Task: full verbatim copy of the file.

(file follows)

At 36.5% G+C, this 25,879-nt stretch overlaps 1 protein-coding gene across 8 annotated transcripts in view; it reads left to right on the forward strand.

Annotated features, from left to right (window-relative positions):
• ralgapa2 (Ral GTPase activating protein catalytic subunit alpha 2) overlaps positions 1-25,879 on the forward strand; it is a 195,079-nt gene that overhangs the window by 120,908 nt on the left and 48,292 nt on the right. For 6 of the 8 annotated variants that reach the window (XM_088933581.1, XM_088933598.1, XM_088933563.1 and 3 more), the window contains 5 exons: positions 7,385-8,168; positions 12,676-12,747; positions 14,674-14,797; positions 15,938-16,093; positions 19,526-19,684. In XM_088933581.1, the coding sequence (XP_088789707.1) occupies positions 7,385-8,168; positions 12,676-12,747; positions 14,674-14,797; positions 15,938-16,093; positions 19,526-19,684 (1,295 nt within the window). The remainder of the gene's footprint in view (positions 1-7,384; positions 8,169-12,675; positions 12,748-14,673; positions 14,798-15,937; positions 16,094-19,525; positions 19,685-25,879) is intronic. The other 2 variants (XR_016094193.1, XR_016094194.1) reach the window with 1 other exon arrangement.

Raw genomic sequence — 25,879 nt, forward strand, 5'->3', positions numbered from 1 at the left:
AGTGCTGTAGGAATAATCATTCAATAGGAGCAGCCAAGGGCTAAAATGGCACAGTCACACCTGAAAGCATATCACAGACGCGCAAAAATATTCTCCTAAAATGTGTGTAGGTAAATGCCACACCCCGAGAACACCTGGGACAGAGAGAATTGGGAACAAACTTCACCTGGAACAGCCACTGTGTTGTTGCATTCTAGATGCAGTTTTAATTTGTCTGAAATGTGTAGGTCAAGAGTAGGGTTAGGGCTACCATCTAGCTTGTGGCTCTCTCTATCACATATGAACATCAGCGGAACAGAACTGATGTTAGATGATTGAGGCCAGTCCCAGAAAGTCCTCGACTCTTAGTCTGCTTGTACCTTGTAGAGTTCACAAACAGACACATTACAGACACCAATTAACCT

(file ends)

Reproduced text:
At 36.5% G+C, this 25,879-nt stretch overlaps 1 protein-coding gene across 8 annotated transcripts in view; it reads left to right on the forward strand.

Annotated features, from left to right (window-relative positions):
• ralgapa2 (Ral GTPase activating protein catalytic subunit alpha 2) overlaps positions 1-25,879 on the forward strand; it is a 195,079-nt gene that overhangs the window by 120,908 nt on the left and 48,292 nt on the right. For 6 of the 8 annotated variants that reach the window (XM_088933581.1, XM_088933598.1, XM_088933563.1 and 3 more), the window contains 5 exons: positions 7,385-8,168; positions 12,676-12,747; positions 14,674-14,797; positions 15,938-16,093; positions 19,526-19,684. In XM_088933581.1, the coding sequence (XP_088789707.1) occupies positions 7,385-8,168; positions 12,676-12,747; positions 14,674-14,797; positions 15,938-16,093; positions 19,526-19,684 (1,295 nt within the window). The remainder of the gene's footprint in view (positions 1-7,384; positions 8,169-12,675; positions 12,748-14,673; positions 14,798-15,937; positions 16,094-19,525; positions 19,685-25,879) is intronic. The other 2 variants (XR_016094193.1, XR_016094194.1) reach the window with 1 other exon arrangement.

Raw genomic sequence — 25,879 nt, forward strand, 5'->3', positions numbered from 1 at the left:
AGTGCTGTAGGAATAATCATTCAATAGGAGCAGCCAAGGGCTAAAATGGCACAGTCACACCTGAAAGCATATCACAGACGCGCAAAAATATTCTCCTAAAATGTGTGTAGGTAAATGCCACACCCCGAGAACACCTGGGACAGAGAGAATTGGGAACAAACTTCACCTGGAACAGCCACTGTGTTGTTGCATTCTAGATGCAGTTTTAATTTGTCTGAAATGTGTAGGTCAAGAGTAGGGTTAGGGCTACCATCTAGCTTGTGGCTCTCTCTATCACATATGAACATCAGCGGAACAGAACTGATGTTAGATGATTGAGGCCAGTCCCAGAAAGTCCTCGACTCTTAGTCTGCTTGTACCTTGTAGAGTTCACAAACAGACACATTACAGACACCAATTAACCT